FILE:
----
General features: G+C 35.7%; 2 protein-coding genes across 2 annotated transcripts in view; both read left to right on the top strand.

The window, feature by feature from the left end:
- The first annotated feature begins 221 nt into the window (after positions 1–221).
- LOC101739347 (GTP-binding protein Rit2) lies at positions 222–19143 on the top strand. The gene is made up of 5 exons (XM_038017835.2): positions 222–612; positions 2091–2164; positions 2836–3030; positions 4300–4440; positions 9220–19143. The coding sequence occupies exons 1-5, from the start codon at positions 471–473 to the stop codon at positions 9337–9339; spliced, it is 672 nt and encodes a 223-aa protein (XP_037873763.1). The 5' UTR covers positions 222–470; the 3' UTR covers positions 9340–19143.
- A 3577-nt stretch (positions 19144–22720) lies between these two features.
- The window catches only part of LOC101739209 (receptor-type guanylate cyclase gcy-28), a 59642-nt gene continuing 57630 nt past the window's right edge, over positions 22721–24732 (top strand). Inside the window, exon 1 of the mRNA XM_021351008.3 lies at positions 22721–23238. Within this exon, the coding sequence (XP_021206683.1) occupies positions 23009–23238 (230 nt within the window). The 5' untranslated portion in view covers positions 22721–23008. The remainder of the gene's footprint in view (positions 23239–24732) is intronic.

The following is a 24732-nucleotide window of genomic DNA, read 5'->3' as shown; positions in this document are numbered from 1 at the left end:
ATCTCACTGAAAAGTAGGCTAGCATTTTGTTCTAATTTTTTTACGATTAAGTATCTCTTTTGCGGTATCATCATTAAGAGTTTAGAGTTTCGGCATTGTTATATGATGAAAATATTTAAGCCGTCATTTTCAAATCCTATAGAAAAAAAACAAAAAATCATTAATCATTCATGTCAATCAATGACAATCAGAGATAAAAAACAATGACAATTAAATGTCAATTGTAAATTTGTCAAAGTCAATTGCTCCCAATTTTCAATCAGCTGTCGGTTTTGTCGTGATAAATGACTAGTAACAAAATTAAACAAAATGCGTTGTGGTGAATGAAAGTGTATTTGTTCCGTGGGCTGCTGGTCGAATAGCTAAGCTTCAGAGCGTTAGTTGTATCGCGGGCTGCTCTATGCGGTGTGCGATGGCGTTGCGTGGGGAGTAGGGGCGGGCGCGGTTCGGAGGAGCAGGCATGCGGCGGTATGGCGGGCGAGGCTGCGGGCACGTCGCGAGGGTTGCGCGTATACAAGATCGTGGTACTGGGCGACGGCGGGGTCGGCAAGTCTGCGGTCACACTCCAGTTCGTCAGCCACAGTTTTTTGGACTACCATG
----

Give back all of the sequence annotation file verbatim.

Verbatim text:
General features: G+C 35.7%; 2 protein-coding genes across 2 annotated transcripts in view; both read left to right on the top strand.

The window, feature by feature from the left end:
- The first annotated feature begins 221 nt into the window (after positions 1–221).
- LOC101739347 (GTP-binding protein Rit2) lies at positions 222–19143 on the top strand. The gene is made up of 5 exons (XM_038017835.2): positions 222–612; positions 2091–2164; positions 2836–3030; positions 4300–4440; positions 9220–19143. The coding sequence occupies exons 1-5, from the start codon at positions 471–473 to the stop codon at positions 9337–9339; spliced, it is 672 nt and encodes a 223-aa protein (XP_037873763.1). The 5' UTR covers positions 222–470; the 3' UTR covers positions 9340–19143.
- A 3577-nt stretch (positions 19144–22720) lies between these two features.
- The window catches only part of LOC101739209 (receptor-type guanylate cyclase gcy-28), a 59642-nt gene continuing 57630 nt past the window's right edge, over positions 22721–24732 (top strand). Inside the window, exon 1 of the mRNA XM_021351008.3 lies at positions 22721–23238. Within this exon, the coding sequence (XP_021206683.1) occupies positions 23009–23238 (230 nt within the window). The 5' untranslated portion in view covers positions 22721–23008. The remainder of the gene's footprint in view (positions 23239–24732) is intronic.

The following is a 24732-nucleotide window of genomic DNA, read 5'->3' as shown; positions in this document are numbered from 1 at the left end:
ATCTCACTGAAAAGTAGGCTAGCATTTTGTTCTAATTTTTTTACGATTAAGTATCTCTTTTGCGGTATCATCATTAAGAGTTTAGAGTTTCGGCATTGTTATATGATGAAAATATTTAAGCCGTCATTTTCAAATCCTATAGAAAAAAAACAAAAAATCATTAATCATTCATGTCAATCAATGACAATCAGAGATAAAAAACAATGACAATTAAATGTCAATTGTAAATTTGTCAAAGTCAATTGCTCCCAATTTTCAATCAGCTGTCGGTTTTGTCGTGATAAATGACTAGTAACAAAATTAAACAAAATGCGTTGTGGTGAATGAAAGTGTATTTGTTCCGTGGGCTGCTGGTCGAATAGCTAAGCTTCAGAGCGTTAGTTGTATCGCGGGCTGCTCTATGCGGTGTGCGATGGCGTTGCGTGGGGAGTAGGGGCGGGCGCGGTTCGGAGGAGCAGGCATGCGGCGGTATGGCGGGCGAGGCTGCGGGCACGTCGCGAGGGTTGCGCGTATACAAGATCGTGGTACTGGGCGACGGCGGGGTCGGCAAGTCTGCGGTCACACTCCAGTTCGTCAGCCACAGTTTTTTGGACTACCATG